MEDIA RELATIONS OFFICE
JET PROPULSION LABORATORY
CALIFORNIA INSTITUTE OF TECHNOLOGY
NATIONAL AERONAUTICS AND SPACE ADMINISTRATION
PASADENA, CALIFORNIA 91109. TELEPHONE (818) 354-5011
Contact: Mary Hardin, JPL, (818) 354-0344
Leslie A. Mathews, NASA Dryden Flight Research Center,
FOR IMMEDIATE RELEASEDecember 22, 1998
AIRSAR COMPLETES COMMERCIAL APPLICATIONS MISSION
NASA's Airborne Synthetic Aperture Radar (AIRSAR) recently
completed a series of Earth Science flights designed to explore
commercial applications of scientific data.
During October and November, Dryden's DC-8 Flying Laboratory
had been outfitted with the AIRSAR instrument operated by
scientists from the Jet Propulsion Laboratory. The aircraft is
part of Dryden's Airborne Science Program at Dryden Flight
Research Center, Edwards, CA.
The AIRSAR experiment, which flies periodically on the DC-8,
collects data that is used to support a wide range of research.
Among the many uses of radar data are applications that enhance
researchers' ability to predict agricultural yields, forest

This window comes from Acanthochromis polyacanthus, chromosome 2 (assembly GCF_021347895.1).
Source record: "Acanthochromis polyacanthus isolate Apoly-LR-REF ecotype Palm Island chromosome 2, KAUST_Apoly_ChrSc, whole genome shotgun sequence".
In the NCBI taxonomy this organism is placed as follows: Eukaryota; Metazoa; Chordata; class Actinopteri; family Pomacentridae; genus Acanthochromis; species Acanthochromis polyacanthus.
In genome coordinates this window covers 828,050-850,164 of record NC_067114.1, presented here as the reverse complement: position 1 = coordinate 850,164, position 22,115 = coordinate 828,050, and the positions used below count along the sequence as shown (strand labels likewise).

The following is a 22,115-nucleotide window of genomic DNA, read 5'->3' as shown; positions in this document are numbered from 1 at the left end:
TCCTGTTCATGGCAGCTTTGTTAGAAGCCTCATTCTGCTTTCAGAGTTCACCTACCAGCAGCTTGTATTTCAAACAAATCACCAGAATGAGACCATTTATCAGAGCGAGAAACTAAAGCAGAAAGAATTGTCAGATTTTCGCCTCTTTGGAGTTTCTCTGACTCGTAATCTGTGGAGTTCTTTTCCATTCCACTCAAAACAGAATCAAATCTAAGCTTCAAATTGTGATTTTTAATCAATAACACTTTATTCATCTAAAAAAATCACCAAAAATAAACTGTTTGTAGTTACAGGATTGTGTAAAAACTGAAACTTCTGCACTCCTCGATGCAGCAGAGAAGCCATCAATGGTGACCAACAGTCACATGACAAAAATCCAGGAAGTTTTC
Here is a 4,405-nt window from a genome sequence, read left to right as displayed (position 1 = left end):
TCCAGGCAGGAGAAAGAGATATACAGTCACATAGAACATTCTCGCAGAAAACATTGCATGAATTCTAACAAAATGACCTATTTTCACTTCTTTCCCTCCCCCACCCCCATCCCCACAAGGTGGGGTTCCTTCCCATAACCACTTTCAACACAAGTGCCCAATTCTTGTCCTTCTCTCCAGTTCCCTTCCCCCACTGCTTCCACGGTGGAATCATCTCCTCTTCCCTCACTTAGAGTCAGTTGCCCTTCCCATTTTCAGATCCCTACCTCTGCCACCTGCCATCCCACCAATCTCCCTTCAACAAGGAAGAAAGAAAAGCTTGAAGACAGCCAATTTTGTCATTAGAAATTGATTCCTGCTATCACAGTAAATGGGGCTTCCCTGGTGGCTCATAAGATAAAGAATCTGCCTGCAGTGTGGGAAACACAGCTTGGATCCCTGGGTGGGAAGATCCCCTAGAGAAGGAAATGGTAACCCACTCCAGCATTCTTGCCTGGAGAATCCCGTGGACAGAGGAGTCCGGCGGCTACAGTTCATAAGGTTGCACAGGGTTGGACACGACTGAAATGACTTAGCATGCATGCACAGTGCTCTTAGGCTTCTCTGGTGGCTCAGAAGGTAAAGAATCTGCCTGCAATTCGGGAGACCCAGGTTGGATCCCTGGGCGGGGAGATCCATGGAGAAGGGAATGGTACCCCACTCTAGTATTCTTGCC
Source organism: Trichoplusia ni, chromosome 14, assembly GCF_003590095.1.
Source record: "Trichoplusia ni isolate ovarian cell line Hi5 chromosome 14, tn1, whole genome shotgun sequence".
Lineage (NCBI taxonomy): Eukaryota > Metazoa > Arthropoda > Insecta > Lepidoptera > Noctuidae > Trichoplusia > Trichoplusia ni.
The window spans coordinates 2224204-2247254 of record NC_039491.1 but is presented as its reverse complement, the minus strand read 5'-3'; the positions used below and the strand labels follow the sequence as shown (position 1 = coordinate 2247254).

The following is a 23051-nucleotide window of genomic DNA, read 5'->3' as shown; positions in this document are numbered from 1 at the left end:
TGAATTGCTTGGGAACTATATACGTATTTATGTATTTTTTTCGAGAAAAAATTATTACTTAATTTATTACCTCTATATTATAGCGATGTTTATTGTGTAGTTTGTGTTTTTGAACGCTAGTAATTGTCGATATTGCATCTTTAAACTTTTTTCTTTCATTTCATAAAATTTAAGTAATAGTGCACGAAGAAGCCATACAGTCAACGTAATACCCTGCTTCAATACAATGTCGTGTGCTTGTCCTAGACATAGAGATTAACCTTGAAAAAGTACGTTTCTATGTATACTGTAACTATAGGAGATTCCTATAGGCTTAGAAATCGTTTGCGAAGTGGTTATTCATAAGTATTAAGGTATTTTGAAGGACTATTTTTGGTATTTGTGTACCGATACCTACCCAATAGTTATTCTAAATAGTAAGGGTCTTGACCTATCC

health, and volcanic and tectonic activity.
The objective of the most recent DC-8 project was to develop
commercial applications for the data under the Earth Observing
Commercial Applications Program, managed out of NASA's Stennis
Space Center in Mississippi.
When the DC-8 was based for 10 days at Eglin Air Force Base,
Fla, the crew flew daily missions over the Southeast gathering
scientific data with the AIRSAR experiment. For several weeks
before and after the deployment, the DC-8 flew sorties over the
Western United States.
"AIRSAR's many operating modes and targeted data collection
will assist industry in developing applications to such issues as
crop insurance and telecommunications equipment sites. Several
experimental modes, including a high-resolution mode and a mode
to measure ocean currents, were also tested on these flights,"
said Ellen O'Leary, AIRSAR science coordinator at JPL.
During one flight, the Dryden and JPL crews were joined by
three astronauts training for next year's STS-99 mission that
will fly the Shuttle Radar Topography Mission (SRTM). SRTM will
map 80 percent of the Earth's land surfaces to provide a three-
dimensional map of the Earth.
"Several versions of SAR have flown on Space Shuttle
missions. While producing useful data for Earth scientists, the
DC-8 also serves as a testbed for future airborne and space-based
SAR missions," said Mark Pestana, Dryden's DC-8 mission manager,
More information about the AIRSAR mission is available at
JPL is a division of the California Institute of Technology.